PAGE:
brings us to the event in question – March
30, 2006, where the chaplain engaged in the
"religious observance" of prayer. He didn't
give a speech. Didn't voice his opinions. In
fact, he even turned down questions from
reporters because he was wearing his
uniform. Quite different from other Navy
officers who went on national television and
national radio espousing "personal,"
"partisan" and "political beliefs" while in
uniform without any prior permission. The
difference? Oh, they were blasting
Klingenschmitt, and the Navy agreed with the
content of their speech.
Then, Judge Lewis T. Booker, the judge
overseeing the court-martial, ruled that the
right to "public worship" doesn't include
"worshiping in public." Judge Booker said
essentially that "public worship" is allowed
for one hour on Sunday, and you
better use it, because that's the only free
exercise of religion you have left, sailor.
And now, five years after we were
attacked, our troops are fighting overseas
for the freedom of those who pray in the
name of Allah at the same time a U.S.
chaplain has been court-martialed for
praying in the name of Jesus on American
soil. Does anyone besides me see something
wrong with this? On Monday, Sept. 11, 2006,
we gathered to sing "God Bless America," but
how likely do you think God will continue to
bless us if we are forbidden from using His
And where is our beloved commander in
chief? The man I worked to elect, who
personally told me that the "most important
thing" I could do for him was to pray?
Cannot our military have that same "most
important" right? His number, by the way, is
As I was leaving the airport in Norfolk,
I saw an advertisement that read: "America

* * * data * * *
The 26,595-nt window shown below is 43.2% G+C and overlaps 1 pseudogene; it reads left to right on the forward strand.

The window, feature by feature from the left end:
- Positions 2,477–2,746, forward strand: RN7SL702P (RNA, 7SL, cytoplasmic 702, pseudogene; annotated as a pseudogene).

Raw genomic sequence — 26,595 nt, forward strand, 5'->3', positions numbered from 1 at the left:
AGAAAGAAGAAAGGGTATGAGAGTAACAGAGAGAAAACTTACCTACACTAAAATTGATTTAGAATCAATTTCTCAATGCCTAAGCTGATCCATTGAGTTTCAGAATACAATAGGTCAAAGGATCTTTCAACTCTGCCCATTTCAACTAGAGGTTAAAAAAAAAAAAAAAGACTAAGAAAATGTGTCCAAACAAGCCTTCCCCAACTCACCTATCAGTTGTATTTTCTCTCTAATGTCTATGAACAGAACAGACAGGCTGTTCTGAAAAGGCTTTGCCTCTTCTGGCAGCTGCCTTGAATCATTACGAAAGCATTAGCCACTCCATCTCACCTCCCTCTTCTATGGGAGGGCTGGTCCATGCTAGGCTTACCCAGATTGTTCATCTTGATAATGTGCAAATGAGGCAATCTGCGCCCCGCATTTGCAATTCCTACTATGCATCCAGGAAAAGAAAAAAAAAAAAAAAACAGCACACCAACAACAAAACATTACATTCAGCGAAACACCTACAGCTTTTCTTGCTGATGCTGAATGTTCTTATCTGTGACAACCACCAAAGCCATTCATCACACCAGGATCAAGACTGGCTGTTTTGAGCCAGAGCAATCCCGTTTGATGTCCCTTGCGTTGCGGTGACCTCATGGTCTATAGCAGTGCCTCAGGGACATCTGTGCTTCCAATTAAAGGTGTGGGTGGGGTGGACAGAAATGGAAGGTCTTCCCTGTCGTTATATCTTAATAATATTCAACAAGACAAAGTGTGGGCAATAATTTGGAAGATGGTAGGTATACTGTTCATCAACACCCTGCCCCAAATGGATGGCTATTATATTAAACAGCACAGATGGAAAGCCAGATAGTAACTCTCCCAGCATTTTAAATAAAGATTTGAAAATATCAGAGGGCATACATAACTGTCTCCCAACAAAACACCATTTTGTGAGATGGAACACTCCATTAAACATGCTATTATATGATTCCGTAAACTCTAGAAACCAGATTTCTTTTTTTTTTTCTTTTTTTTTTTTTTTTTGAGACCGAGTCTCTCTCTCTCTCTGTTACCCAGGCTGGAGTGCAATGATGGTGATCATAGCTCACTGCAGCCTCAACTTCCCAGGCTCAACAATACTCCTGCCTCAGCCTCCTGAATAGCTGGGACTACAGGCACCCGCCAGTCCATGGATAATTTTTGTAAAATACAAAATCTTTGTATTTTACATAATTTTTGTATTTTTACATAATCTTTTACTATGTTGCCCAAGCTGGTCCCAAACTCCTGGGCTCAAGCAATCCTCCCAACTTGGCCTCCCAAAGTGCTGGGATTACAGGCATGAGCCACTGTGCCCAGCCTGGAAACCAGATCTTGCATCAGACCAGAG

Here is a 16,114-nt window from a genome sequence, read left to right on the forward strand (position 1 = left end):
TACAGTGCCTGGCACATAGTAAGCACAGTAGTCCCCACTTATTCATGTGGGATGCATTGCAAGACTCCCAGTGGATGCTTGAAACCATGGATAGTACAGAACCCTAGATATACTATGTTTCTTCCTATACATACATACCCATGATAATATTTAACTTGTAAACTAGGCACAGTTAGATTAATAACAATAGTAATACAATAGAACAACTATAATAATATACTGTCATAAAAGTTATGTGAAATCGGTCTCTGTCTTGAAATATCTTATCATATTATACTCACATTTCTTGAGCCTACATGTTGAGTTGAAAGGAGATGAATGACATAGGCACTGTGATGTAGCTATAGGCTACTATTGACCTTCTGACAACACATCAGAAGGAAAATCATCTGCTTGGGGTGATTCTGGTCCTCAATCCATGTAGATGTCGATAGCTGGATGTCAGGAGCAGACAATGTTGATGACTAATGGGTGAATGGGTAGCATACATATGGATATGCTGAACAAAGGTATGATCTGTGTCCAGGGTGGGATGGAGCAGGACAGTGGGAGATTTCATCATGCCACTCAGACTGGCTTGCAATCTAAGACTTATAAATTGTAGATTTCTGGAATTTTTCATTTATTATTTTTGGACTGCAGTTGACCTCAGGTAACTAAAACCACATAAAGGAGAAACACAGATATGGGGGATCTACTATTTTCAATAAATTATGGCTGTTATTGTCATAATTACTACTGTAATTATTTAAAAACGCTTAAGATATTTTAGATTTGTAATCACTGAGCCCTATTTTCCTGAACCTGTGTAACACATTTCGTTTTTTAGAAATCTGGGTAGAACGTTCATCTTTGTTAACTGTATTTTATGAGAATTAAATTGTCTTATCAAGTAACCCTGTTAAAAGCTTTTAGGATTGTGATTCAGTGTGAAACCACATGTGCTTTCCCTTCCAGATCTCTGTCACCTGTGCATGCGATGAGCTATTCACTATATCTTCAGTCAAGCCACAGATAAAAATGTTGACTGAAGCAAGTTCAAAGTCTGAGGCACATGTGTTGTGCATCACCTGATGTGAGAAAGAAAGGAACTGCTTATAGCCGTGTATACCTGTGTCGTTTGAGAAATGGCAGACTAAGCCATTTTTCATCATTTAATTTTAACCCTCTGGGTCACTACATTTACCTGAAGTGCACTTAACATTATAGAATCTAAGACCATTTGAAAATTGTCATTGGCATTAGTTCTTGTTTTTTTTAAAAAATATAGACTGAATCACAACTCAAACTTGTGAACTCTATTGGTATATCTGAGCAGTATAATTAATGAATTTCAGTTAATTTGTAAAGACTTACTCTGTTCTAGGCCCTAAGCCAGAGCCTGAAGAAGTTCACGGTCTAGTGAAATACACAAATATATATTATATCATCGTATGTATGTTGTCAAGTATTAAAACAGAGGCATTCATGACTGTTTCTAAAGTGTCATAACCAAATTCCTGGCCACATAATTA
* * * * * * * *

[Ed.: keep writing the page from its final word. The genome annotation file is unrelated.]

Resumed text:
will always be the home of the free because
it is the land of the brave." When I read
it, I cried … because America is no longer
the land of the free. Thankfully, there are
still are brave Americans like Chaplain
Klingenschmitt. If you are among the brave
left in the land of the free, I urge you
with everything in me to use your freedom
while you still can.
Lindsey Graham, R-S.C., is reportedly
"still undecided" as to whether the freedom
of religion should apply to chaplains. He
sits on the conference committee for the
Defense appropriations bill, H.R. 5122, and
is a critical vote on Section 590 – the
amendment that will let the chaplains of all
branches of our military pray according to
the dictates of their conscience. The
toll-free number to reach him is:
1-888-355-3588. Use it to call Sens. John
Warner and Carl Levin while you're at it;
they're key votes on the committee, as well.
The message? Simply: "Let the chaplains
pray" – something our Founding Fathers
thought was so very important that one of
their first acts of the first Congress
(after ratifying the First Amendment) was to
establish chaplains to do just that.
Of course, you have "the right to remain
silent," but if you use that right much
longer, those are the words you'll hear
before you see the inside of a prison cell.
Because if they criminalize Chaplain
Klingenschmitt today, tomorrow it's you.
Janet L. Folger is president of
and author of "The Criminalization of